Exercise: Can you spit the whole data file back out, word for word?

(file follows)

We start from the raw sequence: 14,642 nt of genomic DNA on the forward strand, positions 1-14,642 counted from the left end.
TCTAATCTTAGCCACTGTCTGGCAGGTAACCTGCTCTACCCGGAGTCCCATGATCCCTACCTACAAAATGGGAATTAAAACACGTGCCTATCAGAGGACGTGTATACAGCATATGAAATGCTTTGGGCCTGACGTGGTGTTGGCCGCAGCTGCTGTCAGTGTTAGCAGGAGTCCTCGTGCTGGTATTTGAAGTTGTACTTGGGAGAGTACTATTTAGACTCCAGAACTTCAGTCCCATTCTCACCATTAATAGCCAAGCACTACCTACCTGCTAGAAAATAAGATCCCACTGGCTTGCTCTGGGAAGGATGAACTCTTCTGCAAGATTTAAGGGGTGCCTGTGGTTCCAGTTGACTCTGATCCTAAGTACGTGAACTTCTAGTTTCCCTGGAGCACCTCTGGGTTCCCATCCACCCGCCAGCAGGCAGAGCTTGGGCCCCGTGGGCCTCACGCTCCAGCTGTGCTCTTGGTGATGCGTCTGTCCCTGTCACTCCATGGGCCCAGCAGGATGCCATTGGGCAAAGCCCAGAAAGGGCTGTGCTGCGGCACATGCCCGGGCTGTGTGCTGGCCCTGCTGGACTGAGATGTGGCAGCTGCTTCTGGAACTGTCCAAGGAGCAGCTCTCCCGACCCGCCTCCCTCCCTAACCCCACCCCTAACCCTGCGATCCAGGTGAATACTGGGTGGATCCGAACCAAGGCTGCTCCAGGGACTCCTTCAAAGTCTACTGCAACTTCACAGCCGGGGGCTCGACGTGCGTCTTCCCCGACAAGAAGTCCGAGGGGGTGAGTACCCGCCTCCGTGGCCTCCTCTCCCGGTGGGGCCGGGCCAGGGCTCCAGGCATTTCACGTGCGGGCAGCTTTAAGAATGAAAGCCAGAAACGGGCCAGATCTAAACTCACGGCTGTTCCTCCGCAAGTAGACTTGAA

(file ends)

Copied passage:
We start from the raw sequence: 14,642 nt of genomic DNA on the forward strand, positions 1-14,642 counted from the left end.
TCTAATCTTAGCCACTGTCTGGCAGGTAACCTGCTCTACCCGGAGTCCCATGATCCCTACCTACAAAATGGGAATTAAAACACGTGCCTATCAGAGGACGTGTATACAGCATATGAAATGCTTTGGGCCTGACGTGGTGTTGGCCGCAGCTGCTGTCAGTGTTAGCAGGAGTCCTCGTGCTGGTATTTGAAGTTGTACTTGGGAGAGTACTATTTAGACTCCAGAACTTCAGTCCCATTCTCACCATTAATAGCCAAGCACTACCTACCTGCTAGAAAATAAGATCCCACTGGCTTGCTCTGGGAAGGATGAACTCTTCTGCAAGATTTAAGGGGTGCCTGTGGTTCCAGTTGACTCTGATCCTAAGTACGTGAACTTCTAGTTTCCCTGGAGCACCTCTGGGTTCCCATCCACCCGCCAGCAGGCAGAGCTTGGGCCCCGTGGGCCTCACGCTCCAGCTGTGCTCTTGGTGATGCGTCTGTCCCTGTCACTCCATGGGCCCAGCAGGATGCCATTGGGCAAAGCCCAGAAAGGGCTGTGCTGCGGCACATGCCCGGGCTGTGTGCTGGCCCTGCTGGACTGAGATGTGGCAGCTGCTTCTGGAACTGTCCAAGGAGCAGCTCTCCCGACCCGCCTCCCTCCCTAACCCCACCCCTAACCCTGCGATCCAGGTGAATACTGGGTGGATCCGAACCAAGGCTGCTCCAGGGACTCCTTCAAAGTCTACTGCAACTTCACAGCCGGGGGCTCGACGTGCGTCTTCCCCGACAAGAAGTCCGAGGGGGTGAGTACCCGCCTCCGTGGCCTCCTCTCCCGGTGGGGCCGGGCCAGGGCTCCAGGCATTTCACGTGCGGGCAGCTTTAAGAATGAAAGCCAGAAACGGGCCAGATCTAAACTCACGGCTGTTCCTCCGCAAGTAGACTTGAA